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“Death of the car salesman.”

So proclaimed The Economist in 2015, when it argued that technology and shifting consumer buying habits may soon doom automotive retailers, the middlemen in the car business, just as they had to consumer lending and insurance brokers a few years prior.1

Well, two years on and the imminent demise of the car lot is still uncertain. One thing is for sure though: Today’s consumers buy just about everything — cars, insurance, loans, groceries, you name it — in a much different way than their parents did. And healthcare is no different.

So just like contemporary car buyers, patients want to know exactly what they have to pay when it’s due and what it costs versus the competition — all while exhibiting very little, if any, brand loyalty. But understanding these shifting buying behaviors, as well as how healthcare overall is changing, can help providers find clarity in this new consumer-based landscape.

Goodbye, fee for service

Today, the U.S. healthcare system is transitioning away from a decades-old reimbursement model based on volume to one based on outcomes. And it’s a change that’s happening very quickly: By 2018, Medicare, which accounts for 20 percent of all healthcare spending in the United States, is expecting to base half of all of its reimbursements on outcomes.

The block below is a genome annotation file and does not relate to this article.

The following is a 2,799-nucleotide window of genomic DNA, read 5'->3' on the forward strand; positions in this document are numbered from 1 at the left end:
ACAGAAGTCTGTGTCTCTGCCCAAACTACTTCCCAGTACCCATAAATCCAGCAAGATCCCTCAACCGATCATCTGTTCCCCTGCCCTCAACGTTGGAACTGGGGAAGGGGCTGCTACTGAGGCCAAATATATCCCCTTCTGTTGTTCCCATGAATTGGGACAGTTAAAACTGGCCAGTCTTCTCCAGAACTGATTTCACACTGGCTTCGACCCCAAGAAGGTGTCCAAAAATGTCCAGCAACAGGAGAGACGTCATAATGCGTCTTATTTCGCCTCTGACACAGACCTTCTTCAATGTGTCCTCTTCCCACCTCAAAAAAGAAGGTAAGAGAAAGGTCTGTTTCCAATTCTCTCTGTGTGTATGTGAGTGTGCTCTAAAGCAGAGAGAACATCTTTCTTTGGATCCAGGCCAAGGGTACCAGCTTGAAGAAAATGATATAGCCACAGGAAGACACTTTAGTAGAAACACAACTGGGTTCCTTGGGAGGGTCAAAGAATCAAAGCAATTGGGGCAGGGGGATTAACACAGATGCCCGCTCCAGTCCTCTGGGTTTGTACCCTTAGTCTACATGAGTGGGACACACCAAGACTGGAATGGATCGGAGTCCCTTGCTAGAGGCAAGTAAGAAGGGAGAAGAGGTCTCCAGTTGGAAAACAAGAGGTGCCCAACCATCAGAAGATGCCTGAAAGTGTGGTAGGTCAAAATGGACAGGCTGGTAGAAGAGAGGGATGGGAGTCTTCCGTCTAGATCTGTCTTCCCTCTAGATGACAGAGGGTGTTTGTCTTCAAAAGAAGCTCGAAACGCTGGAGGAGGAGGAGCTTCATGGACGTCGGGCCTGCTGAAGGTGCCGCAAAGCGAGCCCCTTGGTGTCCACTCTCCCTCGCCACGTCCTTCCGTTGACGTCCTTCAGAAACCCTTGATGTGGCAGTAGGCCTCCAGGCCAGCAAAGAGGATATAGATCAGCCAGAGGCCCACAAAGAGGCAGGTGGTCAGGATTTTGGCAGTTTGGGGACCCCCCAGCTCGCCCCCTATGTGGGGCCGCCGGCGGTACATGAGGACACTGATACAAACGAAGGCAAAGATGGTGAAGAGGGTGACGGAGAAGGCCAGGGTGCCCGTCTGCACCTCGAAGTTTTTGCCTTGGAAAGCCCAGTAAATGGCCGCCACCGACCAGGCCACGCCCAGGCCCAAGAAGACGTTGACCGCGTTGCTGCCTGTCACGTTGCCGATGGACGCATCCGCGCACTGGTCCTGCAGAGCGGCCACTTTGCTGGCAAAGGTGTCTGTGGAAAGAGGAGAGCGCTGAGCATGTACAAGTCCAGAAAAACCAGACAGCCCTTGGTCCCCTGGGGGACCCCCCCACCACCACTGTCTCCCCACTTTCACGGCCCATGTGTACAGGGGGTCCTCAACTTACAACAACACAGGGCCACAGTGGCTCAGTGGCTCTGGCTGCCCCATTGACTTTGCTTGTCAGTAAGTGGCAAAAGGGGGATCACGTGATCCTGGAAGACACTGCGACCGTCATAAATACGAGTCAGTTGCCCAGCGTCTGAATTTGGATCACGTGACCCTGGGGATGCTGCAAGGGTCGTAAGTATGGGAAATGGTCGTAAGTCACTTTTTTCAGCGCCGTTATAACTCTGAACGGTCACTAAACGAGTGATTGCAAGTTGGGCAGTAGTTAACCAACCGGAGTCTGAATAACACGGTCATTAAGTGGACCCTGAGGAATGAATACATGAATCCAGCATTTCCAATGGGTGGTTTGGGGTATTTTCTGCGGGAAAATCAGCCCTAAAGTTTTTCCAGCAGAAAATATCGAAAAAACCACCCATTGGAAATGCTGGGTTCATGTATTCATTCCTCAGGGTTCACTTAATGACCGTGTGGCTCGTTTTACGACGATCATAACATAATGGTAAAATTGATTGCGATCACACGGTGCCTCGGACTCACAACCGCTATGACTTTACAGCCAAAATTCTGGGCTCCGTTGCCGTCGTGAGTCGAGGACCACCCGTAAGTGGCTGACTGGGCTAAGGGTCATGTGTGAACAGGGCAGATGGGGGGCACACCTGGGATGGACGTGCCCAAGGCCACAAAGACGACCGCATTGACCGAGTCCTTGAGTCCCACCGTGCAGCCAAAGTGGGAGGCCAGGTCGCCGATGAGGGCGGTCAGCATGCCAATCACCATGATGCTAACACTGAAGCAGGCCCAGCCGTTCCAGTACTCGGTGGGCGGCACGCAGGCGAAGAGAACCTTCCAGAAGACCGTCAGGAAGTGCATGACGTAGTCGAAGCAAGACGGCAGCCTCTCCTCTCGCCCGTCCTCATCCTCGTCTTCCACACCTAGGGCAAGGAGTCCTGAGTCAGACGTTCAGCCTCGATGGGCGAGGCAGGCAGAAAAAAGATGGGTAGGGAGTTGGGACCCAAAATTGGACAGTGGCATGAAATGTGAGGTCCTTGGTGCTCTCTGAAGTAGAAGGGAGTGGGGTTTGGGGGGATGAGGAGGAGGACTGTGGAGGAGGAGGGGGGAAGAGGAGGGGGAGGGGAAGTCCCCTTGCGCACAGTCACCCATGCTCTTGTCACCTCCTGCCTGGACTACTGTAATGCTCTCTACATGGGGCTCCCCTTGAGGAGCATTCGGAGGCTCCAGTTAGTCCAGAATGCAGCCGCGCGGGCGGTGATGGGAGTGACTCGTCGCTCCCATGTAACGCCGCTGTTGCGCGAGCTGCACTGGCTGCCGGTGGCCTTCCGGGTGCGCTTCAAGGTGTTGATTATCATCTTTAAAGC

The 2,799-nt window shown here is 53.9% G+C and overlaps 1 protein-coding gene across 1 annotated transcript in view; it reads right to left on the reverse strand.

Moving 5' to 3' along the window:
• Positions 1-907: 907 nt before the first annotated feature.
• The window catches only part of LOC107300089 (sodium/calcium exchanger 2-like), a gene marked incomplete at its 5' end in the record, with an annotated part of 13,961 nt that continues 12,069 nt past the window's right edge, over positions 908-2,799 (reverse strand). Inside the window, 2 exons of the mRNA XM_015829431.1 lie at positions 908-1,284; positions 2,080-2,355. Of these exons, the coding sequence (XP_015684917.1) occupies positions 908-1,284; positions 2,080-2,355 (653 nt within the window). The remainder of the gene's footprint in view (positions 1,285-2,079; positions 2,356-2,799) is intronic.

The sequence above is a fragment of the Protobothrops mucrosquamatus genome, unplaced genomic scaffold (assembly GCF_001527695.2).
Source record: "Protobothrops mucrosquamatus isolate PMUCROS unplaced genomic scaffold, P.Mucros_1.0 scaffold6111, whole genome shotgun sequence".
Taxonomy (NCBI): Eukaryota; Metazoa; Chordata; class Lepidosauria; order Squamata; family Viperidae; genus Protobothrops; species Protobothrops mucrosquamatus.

Commercial payers, too, are exploring bundled, value-based payments models, a development that’s likely to accelerate industry-wide in the next decade. For example, UnitedHealthcare recently expanded a pilot program for orthopedic procedures to include 25 markets across the United States.2 The nation’s largest insurer also expects its bundled-payment programs will total $65 billion by next year.3

Increased patient responsibility

Along with expanding coverage, a primary goal of the Affordable Care Act of 2010 was to bend the cost curve of healthcare expenditures in the United States.4 One way U.S. policymakers attempted to curb domestic healthcare costs was by shifting more out-of-pocket expenses to patients, based on the assumption that they’ll be more frugal when spending their own money.

The most prominent example of this cost-sharing strategy is how health insurance plans on the ACA federal exchanges are categorized: Platinum-level ACA plans require patients to pay, on average, 10 percent of all out-of-pocket costs (deductibles, co-pays and co-insurance), while gold-level plans require 20 percent, silver-level plans require 30 percent and bronze-level plans require 40 percent.5

This cost-shifting also has affected the employer-based health insurance market in the seven years since the ACA became law: According to a 2016 study by The Henry J. Kaiser Family Foundation, 51 percent of individuals covered by employer-based insurance in 2016 had a deductible of $1,000 or more, up from only 10 percent in 2006.6

Enter the new healthcare consumer